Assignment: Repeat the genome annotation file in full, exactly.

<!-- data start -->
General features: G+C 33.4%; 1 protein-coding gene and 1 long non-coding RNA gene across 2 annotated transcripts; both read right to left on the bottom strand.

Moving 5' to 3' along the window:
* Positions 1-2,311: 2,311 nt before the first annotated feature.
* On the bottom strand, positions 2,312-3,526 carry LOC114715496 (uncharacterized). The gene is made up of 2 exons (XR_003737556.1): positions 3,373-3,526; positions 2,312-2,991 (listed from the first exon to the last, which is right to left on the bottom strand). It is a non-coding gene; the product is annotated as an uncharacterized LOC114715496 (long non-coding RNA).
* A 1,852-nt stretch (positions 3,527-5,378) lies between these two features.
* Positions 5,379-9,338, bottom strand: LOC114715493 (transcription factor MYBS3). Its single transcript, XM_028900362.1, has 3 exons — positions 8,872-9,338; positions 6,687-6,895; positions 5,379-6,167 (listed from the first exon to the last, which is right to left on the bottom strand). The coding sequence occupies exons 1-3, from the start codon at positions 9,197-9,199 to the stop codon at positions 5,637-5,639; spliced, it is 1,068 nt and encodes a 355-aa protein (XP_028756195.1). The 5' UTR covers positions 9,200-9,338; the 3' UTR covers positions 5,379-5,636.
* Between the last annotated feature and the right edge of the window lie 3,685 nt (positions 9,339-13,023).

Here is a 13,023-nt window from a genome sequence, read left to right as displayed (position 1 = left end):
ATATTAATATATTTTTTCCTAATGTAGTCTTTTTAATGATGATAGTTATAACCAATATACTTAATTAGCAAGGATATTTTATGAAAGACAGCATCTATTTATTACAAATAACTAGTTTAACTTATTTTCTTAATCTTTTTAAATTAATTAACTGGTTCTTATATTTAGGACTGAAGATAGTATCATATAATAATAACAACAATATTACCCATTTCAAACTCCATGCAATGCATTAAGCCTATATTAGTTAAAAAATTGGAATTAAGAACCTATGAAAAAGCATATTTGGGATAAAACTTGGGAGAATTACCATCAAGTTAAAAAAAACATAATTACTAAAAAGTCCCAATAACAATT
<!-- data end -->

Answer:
General features: G+C 33.4%; 1 protein-coding gene and 1 long non-coding RNA gene across 2 annotated transcripts; both read right to left on the bottom strand.

Moving 5' to 3' along the window:
* Positions 1-2,311: 2,311 nt before the first annotated feature.
* On the bottom strand, positions 2,312-3,526 carry LOC114715496 (uncharacterized). The gene is made up of 2 exons (XR_003737556.1): positions 3,373-3,526; positions 2,312-2,991 (listed from the first exon to the last, which is right to left on the bottom strand). It is a non-coding gene; the product is annotated as an uncharacterized LOC114715496 (long non-coding RNA).
* A 1,852-nt stretch (positions 3,527-5,378) lies between these two features.
* Positions 5,379-9,338, bottom strand: LOC114715493 (transcription factor MYBS3). Its single transcript, XM_028900362.1, has 3 exons — positions 8,872-9,338; positions 6,687-6,895; positions 5,379-6,167 (listed from the first exon to the last, which is right to left on the bottom strand). The coding sequence occupies exons 1-3, from the start codon at positions 9,197-9,199 to the stop codon at positions 5,637-5,639; spliced, it is 1,068 nt and encodes a 355-aa protein (XP_028756195.1). The 5' UTR covers positions 9,200-9,338; the 3' UTR covers positions 5,379-5,636.
* Between the last annotated feature and the right edge of the window lie 3,685 nt (positions 9,339-13,023).

Here is a 13,023-nt window from a genome sequence, read left to right as displayed (position 1 = left end):
ATATTAATATATTTTTTCCTAATGTAGTCTTTTTAATGATGATAGTTATAACCAATATACTTAATTAGCAAGGATATTTTATGAAAGACAGCATCTATTTATTACAAATAACTAGTTTAACTTATTTTCTTAATCTTTTTAAATTAATTAACTGGTTCTTATATTTAGGACTGAAGATAGTATCATATAATAATAACAACAATATTACCCATTTCAAACTCCATGCAATGCATTAAGCCTATATTAGTTAAAAAATTGGAATTAAGAACCTATGAAAAAGCATATTTGGGATAAAACTTGGGAGAATTACCATCAAGTTAAAAAAAACATAATTACTAAAAAGTCCCAATAACAATT